Indexed on: 07 Mar '08Published on: 07 Mar '08Published in: The Journal of neuroscience : the official journal of the Society for Neuroscience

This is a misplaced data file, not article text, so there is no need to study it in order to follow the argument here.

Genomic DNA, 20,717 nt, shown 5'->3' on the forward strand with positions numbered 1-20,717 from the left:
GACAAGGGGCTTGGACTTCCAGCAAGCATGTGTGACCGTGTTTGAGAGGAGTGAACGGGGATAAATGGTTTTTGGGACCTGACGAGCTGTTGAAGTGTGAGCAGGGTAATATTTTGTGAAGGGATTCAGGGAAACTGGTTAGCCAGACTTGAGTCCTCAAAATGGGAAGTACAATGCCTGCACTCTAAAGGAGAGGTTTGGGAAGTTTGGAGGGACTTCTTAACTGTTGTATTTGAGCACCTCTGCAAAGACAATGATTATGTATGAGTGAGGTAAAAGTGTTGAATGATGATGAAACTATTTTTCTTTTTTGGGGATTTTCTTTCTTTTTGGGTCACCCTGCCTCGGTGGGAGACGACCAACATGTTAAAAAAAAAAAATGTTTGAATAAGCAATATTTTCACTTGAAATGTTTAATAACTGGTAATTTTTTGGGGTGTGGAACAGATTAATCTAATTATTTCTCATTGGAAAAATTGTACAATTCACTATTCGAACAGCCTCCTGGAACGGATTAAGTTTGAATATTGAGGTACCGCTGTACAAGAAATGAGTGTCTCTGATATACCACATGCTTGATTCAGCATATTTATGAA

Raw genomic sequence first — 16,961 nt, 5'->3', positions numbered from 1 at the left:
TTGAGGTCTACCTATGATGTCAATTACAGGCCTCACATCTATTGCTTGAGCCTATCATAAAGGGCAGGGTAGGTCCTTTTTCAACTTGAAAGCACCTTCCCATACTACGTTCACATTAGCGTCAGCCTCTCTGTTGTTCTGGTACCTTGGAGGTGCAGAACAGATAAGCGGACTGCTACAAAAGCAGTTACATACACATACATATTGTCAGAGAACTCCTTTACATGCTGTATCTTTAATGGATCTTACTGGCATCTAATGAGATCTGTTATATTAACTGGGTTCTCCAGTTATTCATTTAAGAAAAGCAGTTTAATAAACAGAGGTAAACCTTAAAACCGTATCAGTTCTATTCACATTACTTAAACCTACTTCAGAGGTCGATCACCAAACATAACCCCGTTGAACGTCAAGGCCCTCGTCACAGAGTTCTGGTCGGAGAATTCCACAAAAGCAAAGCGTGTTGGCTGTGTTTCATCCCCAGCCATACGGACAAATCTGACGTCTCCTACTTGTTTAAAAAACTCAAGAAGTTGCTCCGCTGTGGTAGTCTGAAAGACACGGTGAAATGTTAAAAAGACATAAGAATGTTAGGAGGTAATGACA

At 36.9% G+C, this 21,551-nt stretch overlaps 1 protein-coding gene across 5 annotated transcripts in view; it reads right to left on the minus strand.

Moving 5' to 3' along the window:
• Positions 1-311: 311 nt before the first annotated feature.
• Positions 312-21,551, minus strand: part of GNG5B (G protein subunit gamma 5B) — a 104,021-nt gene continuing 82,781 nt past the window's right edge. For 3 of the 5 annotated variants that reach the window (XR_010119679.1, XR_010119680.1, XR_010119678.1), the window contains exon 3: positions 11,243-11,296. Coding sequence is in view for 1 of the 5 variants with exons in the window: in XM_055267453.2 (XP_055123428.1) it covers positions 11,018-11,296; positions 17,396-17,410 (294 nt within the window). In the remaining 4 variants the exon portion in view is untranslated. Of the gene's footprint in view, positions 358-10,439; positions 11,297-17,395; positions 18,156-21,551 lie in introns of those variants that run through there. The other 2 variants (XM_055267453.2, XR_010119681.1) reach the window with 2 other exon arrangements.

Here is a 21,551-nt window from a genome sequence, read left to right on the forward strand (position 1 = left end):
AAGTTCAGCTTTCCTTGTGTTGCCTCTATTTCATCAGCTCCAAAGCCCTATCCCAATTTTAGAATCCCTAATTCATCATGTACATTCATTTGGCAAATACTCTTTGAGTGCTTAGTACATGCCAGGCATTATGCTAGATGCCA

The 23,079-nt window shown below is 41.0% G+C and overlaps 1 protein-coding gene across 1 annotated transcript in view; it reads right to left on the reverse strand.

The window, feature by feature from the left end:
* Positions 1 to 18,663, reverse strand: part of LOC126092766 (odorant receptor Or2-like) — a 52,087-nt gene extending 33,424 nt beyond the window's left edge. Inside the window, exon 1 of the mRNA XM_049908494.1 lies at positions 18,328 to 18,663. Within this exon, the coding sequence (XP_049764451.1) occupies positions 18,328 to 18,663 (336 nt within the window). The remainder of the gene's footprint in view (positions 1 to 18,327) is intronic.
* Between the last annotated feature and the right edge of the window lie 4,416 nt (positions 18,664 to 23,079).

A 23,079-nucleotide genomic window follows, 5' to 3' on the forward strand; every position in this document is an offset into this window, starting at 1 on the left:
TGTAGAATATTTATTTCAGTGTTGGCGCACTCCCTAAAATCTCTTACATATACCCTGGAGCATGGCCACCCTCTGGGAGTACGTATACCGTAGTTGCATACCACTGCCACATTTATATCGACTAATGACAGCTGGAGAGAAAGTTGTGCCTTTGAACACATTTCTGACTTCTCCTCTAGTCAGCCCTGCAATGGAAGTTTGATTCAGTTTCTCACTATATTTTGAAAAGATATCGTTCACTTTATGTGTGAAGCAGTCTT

Serotonergic neurons project widely throughout the CNS and modulate many different brain functions. Particularly important, but controversial, are the contributions of serotonin (5-HT) neurons to respiratory and thermoregulatory control. To better define the roles of 5-HT neurons in breathing and thermoregulation, we took advantage of a unique conditional knock-out mouse in which Lmx1b is genetically deleted in Pet1-expressing cells (Lmx1b(f/f/p)), resulting in near-complete absence of central 5-HT neurons. Here, we show that the hypercapnic ventilatory response in adult Lmx1b(f/f/p) mice was decreased by 50% compared with wild-type mice, whereas baseline ventilation and the hypoxic ventilatory response were normal. In addition, Lmx1b(f/f/p) mice rapidly became hypothermic when exposed to an ambient temperature of 4 degrees C, decreasing core temperature to 30 degrees C within 120 min. This failure of thermoregulation was caused by impaired shivering and nonshivering thermogenesis, whereas thermosensory perception and heat conservation were normal. Finally, intracerebroventricular infusion of 5-HT stimulated baseline ventilation, and rescued the blunted hypercapnic ventilatory response. These data identify a previously unrecognized role of 5-HT neurons in the CO(2) chemoreflex, whereby they enhance the response of the rest of the respiratory network to CO(2). We conclude that the proper function of the 5-HT system is particularly important under conditions of environmental stress and contributes significantly to the hypercapnic ventilatory response and thermoregulatory cold defense.